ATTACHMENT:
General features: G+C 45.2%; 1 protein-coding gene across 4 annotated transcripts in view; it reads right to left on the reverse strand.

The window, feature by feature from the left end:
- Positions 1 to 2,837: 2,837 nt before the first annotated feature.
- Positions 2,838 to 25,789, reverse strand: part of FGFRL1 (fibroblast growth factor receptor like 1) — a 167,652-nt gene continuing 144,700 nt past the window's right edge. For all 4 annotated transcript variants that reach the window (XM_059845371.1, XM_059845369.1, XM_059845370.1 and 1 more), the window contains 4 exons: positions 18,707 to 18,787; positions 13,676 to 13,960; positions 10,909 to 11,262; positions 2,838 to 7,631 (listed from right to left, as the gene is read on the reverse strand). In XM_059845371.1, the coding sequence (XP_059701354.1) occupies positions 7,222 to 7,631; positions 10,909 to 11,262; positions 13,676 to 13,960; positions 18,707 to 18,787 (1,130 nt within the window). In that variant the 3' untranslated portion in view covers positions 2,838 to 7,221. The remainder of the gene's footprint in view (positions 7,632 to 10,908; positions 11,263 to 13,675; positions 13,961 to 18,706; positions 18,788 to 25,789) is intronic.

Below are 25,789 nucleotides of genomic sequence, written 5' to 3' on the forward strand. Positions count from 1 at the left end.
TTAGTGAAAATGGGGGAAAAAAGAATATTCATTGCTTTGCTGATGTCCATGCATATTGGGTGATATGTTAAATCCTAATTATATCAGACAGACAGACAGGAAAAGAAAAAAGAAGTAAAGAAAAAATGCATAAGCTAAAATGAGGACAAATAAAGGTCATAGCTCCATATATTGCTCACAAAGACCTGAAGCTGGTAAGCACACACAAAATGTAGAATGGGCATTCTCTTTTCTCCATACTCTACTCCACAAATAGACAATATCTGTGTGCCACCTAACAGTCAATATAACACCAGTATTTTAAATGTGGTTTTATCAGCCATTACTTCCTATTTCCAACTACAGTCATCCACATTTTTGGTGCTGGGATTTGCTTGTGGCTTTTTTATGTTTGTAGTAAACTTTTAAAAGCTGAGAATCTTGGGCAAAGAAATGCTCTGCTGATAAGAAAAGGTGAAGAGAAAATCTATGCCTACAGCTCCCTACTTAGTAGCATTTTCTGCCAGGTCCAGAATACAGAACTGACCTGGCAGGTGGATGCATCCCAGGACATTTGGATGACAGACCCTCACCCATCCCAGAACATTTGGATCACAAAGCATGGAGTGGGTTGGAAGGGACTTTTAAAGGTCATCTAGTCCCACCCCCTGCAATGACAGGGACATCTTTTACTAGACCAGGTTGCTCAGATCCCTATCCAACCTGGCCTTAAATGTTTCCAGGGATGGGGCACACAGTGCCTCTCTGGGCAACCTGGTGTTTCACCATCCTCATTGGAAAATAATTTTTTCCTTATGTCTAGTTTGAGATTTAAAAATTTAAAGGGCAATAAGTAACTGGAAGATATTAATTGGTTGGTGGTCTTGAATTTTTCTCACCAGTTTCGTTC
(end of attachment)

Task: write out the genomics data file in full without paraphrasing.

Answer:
General features: G+C 45.2%; 1 protein-coding gene across 4 annotated transcripts in view; it reads right to left on the reverse strand.

The window, feature by feature from the left end:
- Positions 1 to 2,837: 2,837 nt before the first annotated feature.
- Positions 2,838 to 25,789, reverse strand: part of FGFRL1 (fibroblast growth factor receptor like 1) — a 167,652-nt gene continuing 144,700 nt past the window's right edge. For all 4 annotated transcript variants that reach the window (XM_059845371.1, XM_059845369.1, XM_059845370.1 and 1 more), the window contains 4 exons: positions 18,707 to 18,787; positions 13,676 to 13,960; positions 10,909 to 11,262; positions 2,838 to 7,631 (listed from right to left, as the gene is read on the reverse strand). In XM_059845371.1, the coding sequence (XP_059701354.1) occupies positions 7,222 to 7,631; positions 10,909 to 11,262; positions 13,676 to 13,960; positions 18,707 to 18,787 (1,130 nt within the window). In that variant the 3' untranslated portion in view covers positions 2,838 to 7,221. The remainder of the gene's footprint in view (positions 7,632 to 10,908; positions 11,263 to 13,675; positions 13,961 to 18,706; positions 18,788 to 25,789) is intronic.

Below are 25,789 nucleotides of genomic sequence, written 5' to 3' on the forward strand. Positions count from 1 at the left end.
TTAGTGAAAATGGGGGAAAAAAGAATATTCATTGCTTTGCTGATGTCCATGCATATTGGGTGATATGTTAAATCCTAATTATATCAGACAGACAGACAGGAAAAGAAAAAAGAAGTAAAGAAAAAATGCATAAGCTAAAATGAGGACAAATAAAGGTCATAGCTCCATATATTGCTCACAAAGACCTGAAGCTGGTAAGCACACACAAAATGTAGAATGGGCATTCTCTTTTCTCCATACTCTACTCCACAAATAGACAATATCTGTGTGCCACCTAACAGTCAATATAACACCAGTATTTTAAATGTGGTTTTATCAGCCATTACTTCCTATTTCCAACTACAGTCATCCACATTTTTGGTGCTGGGATTTGCTTGTGGCTTTTTTATGTTTGTAGTAAACTTTTAAAAGCTGAGAATCTTGGGCAAAGAAATGCTCTGCTGATAAGAAAAGGTGAAGAGAAAATCTATGCCTACAGCTCCCTACTTAGTAGCATTTTCTGCCAGGTCCAGAATACAGAACTGACCTGGCAGGTGGATGCATCCCAGGACATTTGGATGACAGACCCTCACCCATCCCAGAACATTTGGATCACAAAGCATGGAGTGGGTTGGAAGGGACTTTTAAAGGTCATCTAGTCCCACCCCCTGCAATGACAGGGACATCTTTTACTAGACCAGGTTGCTCAGATCCCTATCCAACCTGGCCTTAAATGTTTCCAGGGATGGGGCACACAGTGCCTCTCTGGGCAACCTGGTGTTTCACCATCCTCATTGGAAAATAATTTTTTCCTTATGTCTAGTTTGAGATTTAAAAATTTAAAGGGCAATAAGTAACTGGAAGATATTAATTGGTTGGTGGTCTTGAATTTTTCTCACCAGTTTCGTTC